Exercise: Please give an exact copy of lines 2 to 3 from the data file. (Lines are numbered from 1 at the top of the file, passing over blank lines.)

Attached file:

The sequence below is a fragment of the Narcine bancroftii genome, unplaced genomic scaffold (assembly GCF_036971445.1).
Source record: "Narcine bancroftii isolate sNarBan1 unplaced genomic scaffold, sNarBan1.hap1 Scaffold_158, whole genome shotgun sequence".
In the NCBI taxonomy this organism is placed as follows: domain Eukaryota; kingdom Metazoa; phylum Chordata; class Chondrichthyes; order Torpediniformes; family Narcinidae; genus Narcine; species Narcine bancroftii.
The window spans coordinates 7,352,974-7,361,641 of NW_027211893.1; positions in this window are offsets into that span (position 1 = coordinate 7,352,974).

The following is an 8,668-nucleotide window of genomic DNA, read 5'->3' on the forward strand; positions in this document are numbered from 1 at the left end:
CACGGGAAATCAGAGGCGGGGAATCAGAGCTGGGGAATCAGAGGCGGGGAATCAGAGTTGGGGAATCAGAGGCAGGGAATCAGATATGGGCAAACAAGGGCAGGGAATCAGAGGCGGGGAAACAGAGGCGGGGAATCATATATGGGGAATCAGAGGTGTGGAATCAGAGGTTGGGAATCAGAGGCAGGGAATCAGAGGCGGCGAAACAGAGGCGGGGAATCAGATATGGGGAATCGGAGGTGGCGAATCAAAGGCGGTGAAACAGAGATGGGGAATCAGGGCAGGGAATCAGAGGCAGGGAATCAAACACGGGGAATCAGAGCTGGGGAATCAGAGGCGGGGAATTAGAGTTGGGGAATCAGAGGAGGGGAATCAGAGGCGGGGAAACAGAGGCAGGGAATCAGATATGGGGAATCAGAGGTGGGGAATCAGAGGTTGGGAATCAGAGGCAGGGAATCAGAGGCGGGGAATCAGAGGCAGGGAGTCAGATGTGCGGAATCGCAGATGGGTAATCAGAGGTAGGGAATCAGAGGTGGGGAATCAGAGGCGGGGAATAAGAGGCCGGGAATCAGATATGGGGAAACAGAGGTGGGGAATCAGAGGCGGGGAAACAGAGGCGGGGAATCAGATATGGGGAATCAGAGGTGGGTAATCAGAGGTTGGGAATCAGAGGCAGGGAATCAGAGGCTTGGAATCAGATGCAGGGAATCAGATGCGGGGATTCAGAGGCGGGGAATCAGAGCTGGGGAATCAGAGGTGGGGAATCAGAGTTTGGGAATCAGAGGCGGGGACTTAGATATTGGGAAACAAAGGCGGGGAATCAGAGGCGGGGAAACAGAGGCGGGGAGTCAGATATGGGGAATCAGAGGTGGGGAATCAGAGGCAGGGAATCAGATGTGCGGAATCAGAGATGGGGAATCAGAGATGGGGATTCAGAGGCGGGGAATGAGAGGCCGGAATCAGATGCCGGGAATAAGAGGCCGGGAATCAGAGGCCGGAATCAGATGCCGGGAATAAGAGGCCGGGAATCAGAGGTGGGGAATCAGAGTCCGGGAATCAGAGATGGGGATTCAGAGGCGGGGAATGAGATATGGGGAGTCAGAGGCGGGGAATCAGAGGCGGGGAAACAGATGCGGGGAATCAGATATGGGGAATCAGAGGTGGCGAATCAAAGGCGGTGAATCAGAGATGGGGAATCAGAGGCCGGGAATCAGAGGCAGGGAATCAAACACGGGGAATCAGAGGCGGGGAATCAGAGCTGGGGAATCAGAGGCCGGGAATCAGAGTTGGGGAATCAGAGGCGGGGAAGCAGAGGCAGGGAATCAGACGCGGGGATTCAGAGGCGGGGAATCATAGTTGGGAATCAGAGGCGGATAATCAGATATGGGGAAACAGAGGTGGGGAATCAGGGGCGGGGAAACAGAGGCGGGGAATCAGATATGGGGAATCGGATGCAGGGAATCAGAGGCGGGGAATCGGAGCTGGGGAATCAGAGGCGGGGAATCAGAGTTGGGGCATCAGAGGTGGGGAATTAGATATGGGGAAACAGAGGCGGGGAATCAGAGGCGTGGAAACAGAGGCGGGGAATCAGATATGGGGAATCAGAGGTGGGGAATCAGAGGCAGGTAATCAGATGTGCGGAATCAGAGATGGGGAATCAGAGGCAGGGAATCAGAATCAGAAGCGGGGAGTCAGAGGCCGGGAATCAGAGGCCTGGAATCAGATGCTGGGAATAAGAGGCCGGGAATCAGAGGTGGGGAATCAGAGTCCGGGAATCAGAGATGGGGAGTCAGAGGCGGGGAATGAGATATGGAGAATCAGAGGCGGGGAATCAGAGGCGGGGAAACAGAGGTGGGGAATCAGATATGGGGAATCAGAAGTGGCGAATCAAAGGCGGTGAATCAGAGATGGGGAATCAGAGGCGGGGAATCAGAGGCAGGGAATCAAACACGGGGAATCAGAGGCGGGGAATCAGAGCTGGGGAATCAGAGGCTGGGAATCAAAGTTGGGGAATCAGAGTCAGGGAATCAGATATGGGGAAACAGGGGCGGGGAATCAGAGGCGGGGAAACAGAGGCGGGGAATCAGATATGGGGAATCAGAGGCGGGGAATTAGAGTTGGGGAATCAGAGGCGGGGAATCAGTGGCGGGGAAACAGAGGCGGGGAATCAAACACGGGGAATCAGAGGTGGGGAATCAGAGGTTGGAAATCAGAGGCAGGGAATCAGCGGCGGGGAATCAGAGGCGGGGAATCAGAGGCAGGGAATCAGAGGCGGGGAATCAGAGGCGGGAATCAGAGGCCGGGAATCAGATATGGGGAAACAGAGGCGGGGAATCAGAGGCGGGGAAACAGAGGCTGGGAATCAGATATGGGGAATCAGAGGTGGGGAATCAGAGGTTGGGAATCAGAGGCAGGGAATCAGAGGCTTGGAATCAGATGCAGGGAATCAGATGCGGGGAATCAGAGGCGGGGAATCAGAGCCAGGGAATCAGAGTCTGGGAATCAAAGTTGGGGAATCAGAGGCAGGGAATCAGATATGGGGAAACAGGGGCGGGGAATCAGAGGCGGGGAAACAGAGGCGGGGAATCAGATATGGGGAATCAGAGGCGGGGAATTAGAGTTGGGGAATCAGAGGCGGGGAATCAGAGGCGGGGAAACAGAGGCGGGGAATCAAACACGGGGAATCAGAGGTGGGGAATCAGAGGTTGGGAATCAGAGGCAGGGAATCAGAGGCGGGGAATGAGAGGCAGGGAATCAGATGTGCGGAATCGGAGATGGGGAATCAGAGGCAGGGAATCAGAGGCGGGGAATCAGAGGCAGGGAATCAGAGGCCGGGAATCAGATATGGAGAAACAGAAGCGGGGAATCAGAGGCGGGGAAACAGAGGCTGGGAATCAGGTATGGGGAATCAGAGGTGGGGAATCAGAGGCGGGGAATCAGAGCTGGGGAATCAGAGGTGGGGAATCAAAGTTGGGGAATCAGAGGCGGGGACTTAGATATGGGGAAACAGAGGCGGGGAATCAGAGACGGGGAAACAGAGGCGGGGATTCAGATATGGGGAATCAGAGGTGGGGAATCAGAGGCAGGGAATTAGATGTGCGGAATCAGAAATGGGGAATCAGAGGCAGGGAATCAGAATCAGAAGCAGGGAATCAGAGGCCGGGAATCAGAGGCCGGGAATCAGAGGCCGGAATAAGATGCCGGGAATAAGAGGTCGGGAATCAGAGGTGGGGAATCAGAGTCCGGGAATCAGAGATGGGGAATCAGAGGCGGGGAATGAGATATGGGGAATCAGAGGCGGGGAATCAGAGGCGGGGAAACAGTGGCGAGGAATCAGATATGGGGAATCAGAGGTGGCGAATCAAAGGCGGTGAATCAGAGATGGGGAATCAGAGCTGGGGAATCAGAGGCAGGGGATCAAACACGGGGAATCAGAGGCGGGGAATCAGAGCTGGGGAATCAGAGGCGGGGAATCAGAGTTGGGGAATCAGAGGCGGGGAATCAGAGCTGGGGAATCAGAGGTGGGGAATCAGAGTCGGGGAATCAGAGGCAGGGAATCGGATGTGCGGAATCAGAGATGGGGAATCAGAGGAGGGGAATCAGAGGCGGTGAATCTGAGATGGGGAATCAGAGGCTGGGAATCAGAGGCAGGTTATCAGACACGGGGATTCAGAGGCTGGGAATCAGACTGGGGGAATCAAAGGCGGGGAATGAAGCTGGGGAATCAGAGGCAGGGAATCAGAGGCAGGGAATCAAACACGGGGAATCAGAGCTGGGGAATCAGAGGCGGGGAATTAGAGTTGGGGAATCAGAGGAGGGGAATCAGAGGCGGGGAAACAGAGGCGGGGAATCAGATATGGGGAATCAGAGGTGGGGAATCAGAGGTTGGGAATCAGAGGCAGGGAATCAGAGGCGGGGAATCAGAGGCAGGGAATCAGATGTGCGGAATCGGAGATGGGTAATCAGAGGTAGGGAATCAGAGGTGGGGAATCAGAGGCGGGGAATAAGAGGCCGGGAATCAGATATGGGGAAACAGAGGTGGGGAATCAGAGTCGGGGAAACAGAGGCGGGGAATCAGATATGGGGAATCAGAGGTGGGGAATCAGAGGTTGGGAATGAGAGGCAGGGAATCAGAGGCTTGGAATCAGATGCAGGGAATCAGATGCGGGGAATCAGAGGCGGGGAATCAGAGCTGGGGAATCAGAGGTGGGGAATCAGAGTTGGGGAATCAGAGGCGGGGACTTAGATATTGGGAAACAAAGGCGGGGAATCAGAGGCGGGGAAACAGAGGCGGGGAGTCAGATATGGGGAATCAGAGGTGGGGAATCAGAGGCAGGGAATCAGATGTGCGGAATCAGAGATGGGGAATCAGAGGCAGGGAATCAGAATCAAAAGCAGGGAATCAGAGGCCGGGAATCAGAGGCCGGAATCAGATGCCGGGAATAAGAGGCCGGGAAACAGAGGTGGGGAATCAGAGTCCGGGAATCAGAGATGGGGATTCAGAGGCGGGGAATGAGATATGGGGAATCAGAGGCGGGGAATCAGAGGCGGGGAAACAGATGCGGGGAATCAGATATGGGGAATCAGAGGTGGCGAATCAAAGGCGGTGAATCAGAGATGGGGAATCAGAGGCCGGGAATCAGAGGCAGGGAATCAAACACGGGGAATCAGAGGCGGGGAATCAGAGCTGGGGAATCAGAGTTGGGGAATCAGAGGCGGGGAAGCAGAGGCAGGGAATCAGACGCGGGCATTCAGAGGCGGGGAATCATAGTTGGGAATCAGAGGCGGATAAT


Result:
Source record: "Narcine bancroftii isolate sNarBan1 unplaced genomic scaffold, sNarBan1.hap1 Scaffold_158, whole genome shotgun sequence".
In the NCBI taxonomy this organism is placed as follows: domain Eukaryota; kingdom Metazoa; phylum Chordata; class Chondrichthyes; order Torpediniformes; family Narcinidae; genus Narcine; species Narcine bancroftii.